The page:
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The isentropic system of equations has particular advantages in the numerical modeling of weather and climate. These include the elimination of the vertical velocity in adiabatic flow, which simplifies the motion to a two-dimensional problem and greatly reduces the numerical errors associated with vertical advection. The mechanism for the vertical transfer of horizontal momentum is simply the pressure drag acting on isentropic coordinate surfaces under frictionless, adiabatic conditions. In addition, vertical resolution is enhanced in regions of high static stability, which leads to better resolution of features such as the tropopause. Negative static stability and isentropic overturning frequently occur in finescale atmospheric motion. This presents a challenge to nonhydrostatic modeling with the isentropic vertical coordinate. This paper presents a new nonhydrostatic atmospheric model based on a generalized vertical coordinate. The coordinate is specified in a manner similar to that of Konor and Arakawa, but “arbitrary Eulerian–Lagrangian” (ALE) methods are used to maintain coordinate monotonicity in regions of negative static stability and to return the coordinate surfaces to their isentropic “targets” in statically stable regions. The model is mass conserving and implements a vertical differencing scheme that satisfies two additional integral constraints for the limiting case of z coordinates. The hybrid vertical coordinate model is tested with mountain-wave experiments including a downslope windstorm with breaking gravity waves. The results show that the advantages of the isentropic coordinate are realized in the model with regard to vertical tracer and momentum transport. Also, the isentropic overturning associated with the wave breaking is successfully handled by the coordinate formulation.

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Todd D. Ringler and David A. Randall

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Using the shallow water equations, a numerical framework on a spherical geodesic grid that conserves domain-integrated mass, potential vorticity, potential enstrophy, and total energy is developed. The numerical scheme is equally applicable to hexagonal grids on a plane and to spherical geodesic grids. This new numerical scheme is compared to its predecessor and it is shown that the new scheme does considerably better in conserving potential enstrophy and energy. Furthermore, in a simulation of geostrophic turbulence, the new numerical scheme produces energy and enstrophy spectra with slopes of approximately K −3 and K −1, respectively, where K is the total wavenumber. These slopes are in agreement with theoretical predictions. This work also exhibits a discrete momentum equation that is compatible with the Z-grid vorticity-divergence equation.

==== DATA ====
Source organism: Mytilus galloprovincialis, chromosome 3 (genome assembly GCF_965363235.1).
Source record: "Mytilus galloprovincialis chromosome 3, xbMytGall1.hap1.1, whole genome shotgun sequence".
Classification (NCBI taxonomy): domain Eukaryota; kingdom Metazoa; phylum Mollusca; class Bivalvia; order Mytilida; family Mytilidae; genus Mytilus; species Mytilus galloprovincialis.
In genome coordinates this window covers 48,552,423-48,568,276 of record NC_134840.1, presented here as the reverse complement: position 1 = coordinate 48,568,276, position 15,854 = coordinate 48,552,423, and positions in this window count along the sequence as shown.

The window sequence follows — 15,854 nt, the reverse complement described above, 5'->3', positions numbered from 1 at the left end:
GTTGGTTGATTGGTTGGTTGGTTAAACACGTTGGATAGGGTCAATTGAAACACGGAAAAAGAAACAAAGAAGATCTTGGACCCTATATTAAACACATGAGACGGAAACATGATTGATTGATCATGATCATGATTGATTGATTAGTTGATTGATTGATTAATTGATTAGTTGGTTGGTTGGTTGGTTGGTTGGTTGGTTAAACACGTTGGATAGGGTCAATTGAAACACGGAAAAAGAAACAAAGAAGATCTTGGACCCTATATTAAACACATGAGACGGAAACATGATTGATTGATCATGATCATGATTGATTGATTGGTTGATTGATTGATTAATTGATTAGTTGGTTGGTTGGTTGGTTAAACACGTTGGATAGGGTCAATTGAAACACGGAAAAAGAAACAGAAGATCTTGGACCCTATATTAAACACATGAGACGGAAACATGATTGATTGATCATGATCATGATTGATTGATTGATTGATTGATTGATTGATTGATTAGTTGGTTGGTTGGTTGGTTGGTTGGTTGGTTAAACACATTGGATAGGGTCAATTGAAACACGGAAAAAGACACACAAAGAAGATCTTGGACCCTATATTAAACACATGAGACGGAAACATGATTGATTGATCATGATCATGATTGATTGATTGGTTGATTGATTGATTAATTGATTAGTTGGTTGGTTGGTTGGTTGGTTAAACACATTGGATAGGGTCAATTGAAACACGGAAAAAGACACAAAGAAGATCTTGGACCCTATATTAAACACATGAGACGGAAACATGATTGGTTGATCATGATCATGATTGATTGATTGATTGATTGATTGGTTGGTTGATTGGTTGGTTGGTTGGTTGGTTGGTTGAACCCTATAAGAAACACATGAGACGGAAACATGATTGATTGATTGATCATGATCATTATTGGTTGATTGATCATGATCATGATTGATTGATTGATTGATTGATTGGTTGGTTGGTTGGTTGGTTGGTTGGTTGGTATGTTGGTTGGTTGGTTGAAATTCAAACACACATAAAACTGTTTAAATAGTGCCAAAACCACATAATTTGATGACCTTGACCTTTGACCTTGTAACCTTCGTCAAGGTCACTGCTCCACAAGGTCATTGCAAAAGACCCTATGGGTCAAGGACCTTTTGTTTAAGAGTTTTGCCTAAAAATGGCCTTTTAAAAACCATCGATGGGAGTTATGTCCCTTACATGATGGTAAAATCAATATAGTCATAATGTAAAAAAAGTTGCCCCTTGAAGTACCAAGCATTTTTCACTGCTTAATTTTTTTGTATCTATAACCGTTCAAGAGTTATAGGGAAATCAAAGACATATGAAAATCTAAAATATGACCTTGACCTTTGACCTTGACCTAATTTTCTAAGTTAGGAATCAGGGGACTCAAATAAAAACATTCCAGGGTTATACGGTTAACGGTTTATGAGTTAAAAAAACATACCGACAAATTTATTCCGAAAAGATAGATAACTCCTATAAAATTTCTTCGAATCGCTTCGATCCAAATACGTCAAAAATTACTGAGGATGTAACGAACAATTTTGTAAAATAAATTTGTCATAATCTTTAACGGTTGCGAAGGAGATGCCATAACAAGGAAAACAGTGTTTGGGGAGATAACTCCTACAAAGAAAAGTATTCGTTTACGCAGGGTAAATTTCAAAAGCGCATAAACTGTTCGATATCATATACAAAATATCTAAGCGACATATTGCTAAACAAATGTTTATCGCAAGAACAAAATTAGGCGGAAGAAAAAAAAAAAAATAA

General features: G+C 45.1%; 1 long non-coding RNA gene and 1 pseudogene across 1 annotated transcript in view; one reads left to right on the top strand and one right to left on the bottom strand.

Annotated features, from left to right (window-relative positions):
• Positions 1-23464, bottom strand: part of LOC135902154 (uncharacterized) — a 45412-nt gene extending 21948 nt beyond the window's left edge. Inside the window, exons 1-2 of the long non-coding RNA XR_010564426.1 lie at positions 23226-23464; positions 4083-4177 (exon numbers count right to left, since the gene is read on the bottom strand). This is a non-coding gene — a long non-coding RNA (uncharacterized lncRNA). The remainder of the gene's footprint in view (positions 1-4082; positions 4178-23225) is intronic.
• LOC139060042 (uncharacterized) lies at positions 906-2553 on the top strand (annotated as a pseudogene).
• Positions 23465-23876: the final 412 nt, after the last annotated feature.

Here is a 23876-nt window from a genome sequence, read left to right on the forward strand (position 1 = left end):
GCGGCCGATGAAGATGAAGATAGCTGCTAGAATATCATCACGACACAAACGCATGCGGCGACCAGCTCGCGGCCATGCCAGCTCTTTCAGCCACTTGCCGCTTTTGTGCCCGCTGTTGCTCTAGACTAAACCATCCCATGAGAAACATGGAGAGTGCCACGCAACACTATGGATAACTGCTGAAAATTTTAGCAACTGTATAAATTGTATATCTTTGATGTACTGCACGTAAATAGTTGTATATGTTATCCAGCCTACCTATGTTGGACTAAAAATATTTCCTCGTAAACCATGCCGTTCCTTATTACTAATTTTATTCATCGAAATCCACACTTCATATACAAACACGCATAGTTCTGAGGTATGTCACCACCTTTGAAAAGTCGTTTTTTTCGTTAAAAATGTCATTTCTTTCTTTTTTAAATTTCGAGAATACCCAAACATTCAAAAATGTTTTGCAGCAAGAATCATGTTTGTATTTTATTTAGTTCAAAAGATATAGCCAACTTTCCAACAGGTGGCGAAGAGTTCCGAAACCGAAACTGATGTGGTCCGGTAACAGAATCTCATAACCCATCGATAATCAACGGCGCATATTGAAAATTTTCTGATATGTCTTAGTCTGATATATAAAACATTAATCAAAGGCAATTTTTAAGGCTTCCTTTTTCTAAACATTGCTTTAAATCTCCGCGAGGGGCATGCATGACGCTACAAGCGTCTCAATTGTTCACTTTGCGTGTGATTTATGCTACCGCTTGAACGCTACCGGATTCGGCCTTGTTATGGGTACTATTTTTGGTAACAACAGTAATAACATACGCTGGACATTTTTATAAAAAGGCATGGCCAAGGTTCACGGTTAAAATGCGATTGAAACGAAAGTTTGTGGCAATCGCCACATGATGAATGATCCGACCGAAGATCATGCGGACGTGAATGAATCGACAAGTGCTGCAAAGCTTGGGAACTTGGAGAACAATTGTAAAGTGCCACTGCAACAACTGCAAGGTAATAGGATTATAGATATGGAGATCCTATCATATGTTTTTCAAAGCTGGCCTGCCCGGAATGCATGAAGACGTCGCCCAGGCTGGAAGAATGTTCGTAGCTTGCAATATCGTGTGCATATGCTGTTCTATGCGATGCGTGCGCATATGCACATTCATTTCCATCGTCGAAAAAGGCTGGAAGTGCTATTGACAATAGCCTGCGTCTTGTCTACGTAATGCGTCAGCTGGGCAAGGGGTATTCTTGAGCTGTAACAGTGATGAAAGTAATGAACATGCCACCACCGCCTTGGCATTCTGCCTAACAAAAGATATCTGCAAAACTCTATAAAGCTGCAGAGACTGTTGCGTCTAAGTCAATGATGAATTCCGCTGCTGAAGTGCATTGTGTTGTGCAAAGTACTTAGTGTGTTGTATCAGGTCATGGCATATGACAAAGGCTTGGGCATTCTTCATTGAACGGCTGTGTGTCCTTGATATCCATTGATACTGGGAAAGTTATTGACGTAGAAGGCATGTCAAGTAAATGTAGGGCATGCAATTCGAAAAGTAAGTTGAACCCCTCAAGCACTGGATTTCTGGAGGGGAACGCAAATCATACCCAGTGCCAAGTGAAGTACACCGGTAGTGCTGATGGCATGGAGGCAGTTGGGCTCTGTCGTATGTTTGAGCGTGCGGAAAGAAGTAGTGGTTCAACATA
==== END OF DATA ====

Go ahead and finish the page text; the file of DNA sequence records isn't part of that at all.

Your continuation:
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Laura D. Fowler and David A. Randall

Abstract

The inclusion of cloud microphysical processes in general circulation models makes it possible to study the multiple interactions among clouds, the hydrological cycle, and radiation. The gaps between the temporal and spatial scales at which such cloud microphysical processes work and those at which general circulation models presently function force climate modelers to crudely parameterize and simplify the various interactions among the different water species (namely, water vapor, cloud water, cloud ice, rain, and snow) and to use adjustable parameters to which large-scale models can be highly sensitive. Accordingly, the authors have investigated the sensitivity of the climate, simulated with the Colorado State University general circulation model, to various aspects of the parameterization of cloud microphysical processes and its interactions with the cumulus convection and radiative transfer parameterizations.